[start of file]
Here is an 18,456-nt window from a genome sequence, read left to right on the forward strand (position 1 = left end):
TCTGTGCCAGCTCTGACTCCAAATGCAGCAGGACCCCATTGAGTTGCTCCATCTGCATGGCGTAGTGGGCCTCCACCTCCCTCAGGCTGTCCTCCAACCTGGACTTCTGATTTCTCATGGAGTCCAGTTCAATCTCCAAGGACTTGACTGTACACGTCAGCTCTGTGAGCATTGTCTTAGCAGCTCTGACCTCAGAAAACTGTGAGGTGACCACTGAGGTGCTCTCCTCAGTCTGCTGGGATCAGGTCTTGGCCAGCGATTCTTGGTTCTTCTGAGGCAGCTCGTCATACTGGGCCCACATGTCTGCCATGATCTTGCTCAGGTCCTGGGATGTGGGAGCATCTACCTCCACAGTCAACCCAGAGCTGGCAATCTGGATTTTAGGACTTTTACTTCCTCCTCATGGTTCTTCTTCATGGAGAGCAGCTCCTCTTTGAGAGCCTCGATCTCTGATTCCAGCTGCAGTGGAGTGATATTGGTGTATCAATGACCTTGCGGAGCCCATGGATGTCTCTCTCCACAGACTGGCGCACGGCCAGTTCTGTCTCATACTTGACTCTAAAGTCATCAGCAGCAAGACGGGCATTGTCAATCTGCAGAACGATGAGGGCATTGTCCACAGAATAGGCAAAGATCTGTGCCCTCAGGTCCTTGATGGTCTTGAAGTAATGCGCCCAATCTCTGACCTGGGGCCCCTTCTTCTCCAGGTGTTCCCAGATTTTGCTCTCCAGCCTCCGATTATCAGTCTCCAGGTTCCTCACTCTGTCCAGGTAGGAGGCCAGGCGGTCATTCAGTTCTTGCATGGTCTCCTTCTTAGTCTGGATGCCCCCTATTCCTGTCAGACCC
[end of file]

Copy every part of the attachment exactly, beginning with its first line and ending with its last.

Here is an 18,456-nt window from a genome sequence, read left to right on the forward strand (position 1 = left end):
TCTGTGCCAGCTCTGACTCCAAATGCAGCAGGACCCCATTGAGTTGCTCCATCTGCATGGCGTAGTGGGCCTCCACCTCCCTCAGGCTGTCCTCCAACCTGGACTTCTGATTTCTCATGGAGTCCAGTTCAATCTCCAAGGACTTGACTGTACACGTCAGCTCTGTGAGCATTGTCTTAGCAGCTCTGACCTCAGAAAACTGTGAGGTGACCACTGAGGTGCTCTCCTCAGTCTGCTGGGATCAGGTCTTGGCCAGCGATTCTTGGTTCTTCTGAGGCAGCTCGTCATACTGGGCCCACATGTCTGCCATGATCTTGCTCAGGTCCTGGGATGTGGGAGCATCTACCTCCACAGTCAACCCAGAGCTGGCAATCTGGATTTTAGGACTTTTACTTCCTCCTCATGGTTCTTCTTCATGGAGAGCAGCTCCTCTTTGAGAGCCTCGATCTCTGATTCCAGCTGCAGTGGAGTGATATTGGTGTATCAATGACCTTGCGGAGCCCATGGATGTCTCTCTCCACAGACTGGCGCACGGCCAGTTCTGTCTCATACTTGACTCTAAAGTCATCAGCAGCAAGACGGGCATTGTCAATCTGCAGAACGATGAGGGCATTGTCCACAGAATAGGCAAAGATCTGTGCCCTCAGGTCCTTGATGGTCTTGAAGTAATGCGCCCAATCTCTGACCTGGGGCCCCTTCTTCTCCAGGTGTTCCCAGATTTTGCTCTCCAGCCTCCGATTATCAGTCTCCAGGTTCCTCACTCTGTCCAGGTAGGAGGCCAGGCGGTCATTCAGTTCTTGCATGGTCTCCTTCTTAGTCTGGATGCCCCCTATTCCTGTCAGACCC